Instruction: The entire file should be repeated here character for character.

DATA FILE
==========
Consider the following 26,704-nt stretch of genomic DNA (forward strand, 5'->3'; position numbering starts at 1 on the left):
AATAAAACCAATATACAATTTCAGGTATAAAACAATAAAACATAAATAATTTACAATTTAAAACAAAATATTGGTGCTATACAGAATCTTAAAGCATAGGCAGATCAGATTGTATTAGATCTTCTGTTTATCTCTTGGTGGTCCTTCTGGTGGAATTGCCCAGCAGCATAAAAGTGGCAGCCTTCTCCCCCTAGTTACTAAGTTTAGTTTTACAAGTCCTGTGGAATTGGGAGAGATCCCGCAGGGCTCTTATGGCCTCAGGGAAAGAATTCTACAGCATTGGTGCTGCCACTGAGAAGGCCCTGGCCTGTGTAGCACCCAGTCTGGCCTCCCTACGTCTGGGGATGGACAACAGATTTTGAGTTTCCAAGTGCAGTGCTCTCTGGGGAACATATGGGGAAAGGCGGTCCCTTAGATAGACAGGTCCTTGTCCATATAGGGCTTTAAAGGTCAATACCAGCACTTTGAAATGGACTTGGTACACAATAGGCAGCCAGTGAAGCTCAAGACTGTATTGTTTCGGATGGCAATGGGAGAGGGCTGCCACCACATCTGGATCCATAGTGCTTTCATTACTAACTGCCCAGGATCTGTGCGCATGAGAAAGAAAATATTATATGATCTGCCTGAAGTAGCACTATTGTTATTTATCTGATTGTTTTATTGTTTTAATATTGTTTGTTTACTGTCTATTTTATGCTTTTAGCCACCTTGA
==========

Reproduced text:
Consider the following 26,704-nt stretch of genomic DNA (forward strand, 5'->3'; position numbering starts at 1 on the left):
AATAAAACCAATATACAATTTCAGGTATAAAACAATAAAACATAAATAATTTACAATTTAAAACAAAATATTGGTGCTATACAGAATCTTAAAGCATAGGCAGATCAGATTGTATTAGATCTTCTGTTTATCTCTTGGTGGTCCTTCTGGTGGAATTGCCCAGCAGCATAAAAGTGGCAGCCTTCTCCCCCTAGTTACTAAGTTTAGTTTTACAAGTCCTGTGGAATTGGGAGAGATCCCGCAGGGCTCTTATGGCCTCAGGGAAAGAATTCTACAGCATTGGTGCTGCCACTGAGAAGGCCCTGGCCTGTGTAGCACCCAGTCTGGCCTCCCTACGTCTGGGGATGGACAACAGATTTTGAGTTTCCAAGTGCAGTGCTCTCTGGGGAACATATGGGGAAAGGCGGTCCCTTAGATAGACAGGTCCTTGTCCATATAGGGCTTTAAAGGTCAATACCAGCACTTTGAAATGGACTTGGTACACAATAGGCAGCCAGTGAAGCTCAAGACTGTATTGTTTCGGATGGCAATGGGAGAGGGCTGCCACCACATCTGGATCCATAGTGCTTTCATTACTAACTGCCCAGGATCTGTGCGCATGAGAAAGAAAATATTATATGATCTGCCTGAAGTAGCACTATTGTTATTTATCTGATTGTTTTATTGTTTTAATATTGTTTGTTTACTGTCTATTTTATGCTTTTAGCCACCTTGA